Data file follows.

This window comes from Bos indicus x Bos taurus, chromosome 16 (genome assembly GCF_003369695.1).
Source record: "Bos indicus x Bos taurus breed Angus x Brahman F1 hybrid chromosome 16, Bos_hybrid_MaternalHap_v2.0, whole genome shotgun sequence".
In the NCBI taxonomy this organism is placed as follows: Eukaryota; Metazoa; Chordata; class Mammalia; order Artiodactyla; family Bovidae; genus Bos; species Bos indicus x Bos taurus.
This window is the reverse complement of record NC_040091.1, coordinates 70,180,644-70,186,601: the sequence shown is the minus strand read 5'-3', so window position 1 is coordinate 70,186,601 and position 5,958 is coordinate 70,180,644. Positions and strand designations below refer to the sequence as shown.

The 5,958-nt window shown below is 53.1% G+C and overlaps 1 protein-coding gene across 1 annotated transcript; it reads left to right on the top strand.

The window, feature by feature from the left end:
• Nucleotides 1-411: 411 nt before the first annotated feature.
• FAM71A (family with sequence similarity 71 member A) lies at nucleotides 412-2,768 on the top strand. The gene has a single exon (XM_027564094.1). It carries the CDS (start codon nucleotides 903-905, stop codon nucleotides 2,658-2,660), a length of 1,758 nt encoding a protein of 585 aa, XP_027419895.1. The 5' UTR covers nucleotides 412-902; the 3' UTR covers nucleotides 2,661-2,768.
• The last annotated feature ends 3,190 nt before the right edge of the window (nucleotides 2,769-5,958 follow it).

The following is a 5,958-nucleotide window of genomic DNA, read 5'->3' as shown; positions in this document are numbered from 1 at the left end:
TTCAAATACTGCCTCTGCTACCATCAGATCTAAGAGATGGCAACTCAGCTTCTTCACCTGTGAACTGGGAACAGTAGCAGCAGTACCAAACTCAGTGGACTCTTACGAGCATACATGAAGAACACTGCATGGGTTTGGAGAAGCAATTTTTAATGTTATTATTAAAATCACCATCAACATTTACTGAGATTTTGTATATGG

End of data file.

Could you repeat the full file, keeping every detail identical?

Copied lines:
This window comes from Bos indicus x Bos taurus, chromosome 16 (genome assembly GCF_003369695.1).
Source record: "Bos indicus x Bos taurus breed Angus x Brahman F1 hybrid chromosome 16, Bos_hybrid_MaternalHap_v2.0, whole genome shotgun sequence".
In the NCBI taxonomy this organism is placed as follows: Eukaryota; Metazoa; Chordata; class Mammalia; order Artiodactyla; family Bovidae; genus Bos; species Bos indicus x Bos taurus.
This window is the reverse complement of record NC_040091.1, coordinates 70,180,644-70,186,601: the sequence shown is the minus strand read 5'-3', so window position 1 is coordinate 70,186,601 and position 5,958 is coordinate 70,180,644. Positions and strand designations below refer to the sequence as shown.

The 5,958-nt window shown below is 53.1% G+C and overlaps 1 protein-coding gene across 1 annotated transcript; it reads left to right on the top strand.

The window, feature by feature from the left end:
• Nucleotides 1-411: 411 nt before the first annotated feature.
• FAM71A (family with sequence similarity 71 member A) lies at nucleotides 412-2,768 on the top strand. The gene has a single exon (XM_027564094.1). It carries the CDS (start codon nucleotides 903-905, stop codon nucleotides 2,658-2,660), a length of 1,758 nt encoding a protein of 585 aa, XP_027419895.1. The 5' UTR covers nucleotides 412-902; the 3' UTR covers nucleotides 2,661-2,768.
• The last annotated feature ends 3,190 nt before the right edge of the window (nucleotides 2,769-5,958 follow it).

The following is a 5,958-nucleotide window of genomic DNA, read 5'->3' as shown; positions in this document are numbered from 1 at the left end:
TTCAAATACTGCCTCTGCTACCATCAGATCTAAGAGATGGCAACTCAGCTTCTTCACCTGTGAACTGGGAACAGTAGCAGCAGTACCAAACTCAGTGGACTCTTACGAGCATACATGAAGAACACTGCATGGGTTTGGAGAAGCAATTTTTAATGTTATTATTAAAATCACCATCAACATTTACTGAGATTTTGTATATGG